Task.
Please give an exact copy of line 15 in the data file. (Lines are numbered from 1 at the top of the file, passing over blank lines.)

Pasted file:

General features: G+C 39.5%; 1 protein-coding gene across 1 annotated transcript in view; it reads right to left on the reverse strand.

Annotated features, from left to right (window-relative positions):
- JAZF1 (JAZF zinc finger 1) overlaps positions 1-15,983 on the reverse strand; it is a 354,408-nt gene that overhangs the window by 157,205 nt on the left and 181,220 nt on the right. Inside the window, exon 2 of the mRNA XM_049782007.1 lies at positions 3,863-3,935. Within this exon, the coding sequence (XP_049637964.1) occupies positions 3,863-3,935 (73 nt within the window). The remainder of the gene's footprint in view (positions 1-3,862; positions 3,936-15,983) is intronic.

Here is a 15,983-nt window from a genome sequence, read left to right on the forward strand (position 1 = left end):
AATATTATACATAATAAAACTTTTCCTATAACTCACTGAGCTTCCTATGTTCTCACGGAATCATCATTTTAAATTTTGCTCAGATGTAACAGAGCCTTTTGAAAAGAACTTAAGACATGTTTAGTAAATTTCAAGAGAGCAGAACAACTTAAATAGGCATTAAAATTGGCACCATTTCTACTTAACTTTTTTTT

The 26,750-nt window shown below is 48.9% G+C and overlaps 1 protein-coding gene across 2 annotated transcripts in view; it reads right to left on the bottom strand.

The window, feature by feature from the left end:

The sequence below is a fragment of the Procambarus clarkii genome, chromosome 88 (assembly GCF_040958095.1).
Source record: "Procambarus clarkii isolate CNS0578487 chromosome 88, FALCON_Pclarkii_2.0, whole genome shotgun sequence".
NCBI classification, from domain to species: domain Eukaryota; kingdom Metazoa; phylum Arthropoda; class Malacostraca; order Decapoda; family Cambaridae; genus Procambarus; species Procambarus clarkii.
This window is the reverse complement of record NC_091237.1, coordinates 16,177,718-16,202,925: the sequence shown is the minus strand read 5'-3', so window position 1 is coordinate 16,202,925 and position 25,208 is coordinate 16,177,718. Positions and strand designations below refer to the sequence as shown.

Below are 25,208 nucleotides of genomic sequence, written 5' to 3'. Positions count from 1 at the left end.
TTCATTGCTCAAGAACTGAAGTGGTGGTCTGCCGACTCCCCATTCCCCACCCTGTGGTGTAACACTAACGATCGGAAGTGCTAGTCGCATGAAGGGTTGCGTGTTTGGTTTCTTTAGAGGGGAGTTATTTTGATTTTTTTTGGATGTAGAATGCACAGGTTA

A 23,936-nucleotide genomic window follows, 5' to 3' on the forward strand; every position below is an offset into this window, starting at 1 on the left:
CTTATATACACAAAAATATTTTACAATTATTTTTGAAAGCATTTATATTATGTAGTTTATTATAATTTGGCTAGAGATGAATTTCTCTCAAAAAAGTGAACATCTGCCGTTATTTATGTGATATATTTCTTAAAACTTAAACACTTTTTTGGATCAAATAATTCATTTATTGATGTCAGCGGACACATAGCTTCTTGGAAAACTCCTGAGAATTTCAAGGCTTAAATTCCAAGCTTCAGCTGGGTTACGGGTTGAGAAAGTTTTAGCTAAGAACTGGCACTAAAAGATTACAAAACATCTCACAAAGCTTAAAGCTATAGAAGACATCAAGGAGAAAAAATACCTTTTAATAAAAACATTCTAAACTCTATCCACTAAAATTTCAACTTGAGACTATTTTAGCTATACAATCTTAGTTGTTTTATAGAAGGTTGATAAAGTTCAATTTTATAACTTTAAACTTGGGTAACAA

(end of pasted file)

CTTATATACACAAAAATATTTTACAATTATTTTTGAAAGCATTTATATTATGTAGTTTATTATAATTTGGCTAGAGATGAATTTCTCTCAAAAAAGTGAACATCTGCCGTTATTTATGTGATATATTTCTTAAAACTTAAACACTTTTTTGGATCAAATAATTCATTTATTGATGTCAGCGGACACATAGCTTCTTGGAAAACTCCTGAGAATTTCAAGGCTTAAATTCCAAGCTTCAGCTGGGTTACGGGTTGAGAAAGTTTTAGCTAAGAACTGGCACTAAAAGATTACAAAACATCTCACAAAGCTTAAAGCTATAGAAGACATCAAGGAGAAAAAATACCTTTTAATAAAAACATTCTAAACTCTATCCACTAAAATTTCAACTTGAGACTATTTTAGCTATACAATCTTAGTTGTTTTATAGAAGGTTGATAAAGTTCAATTTTATAACTTTAAACTTGGGTAACAA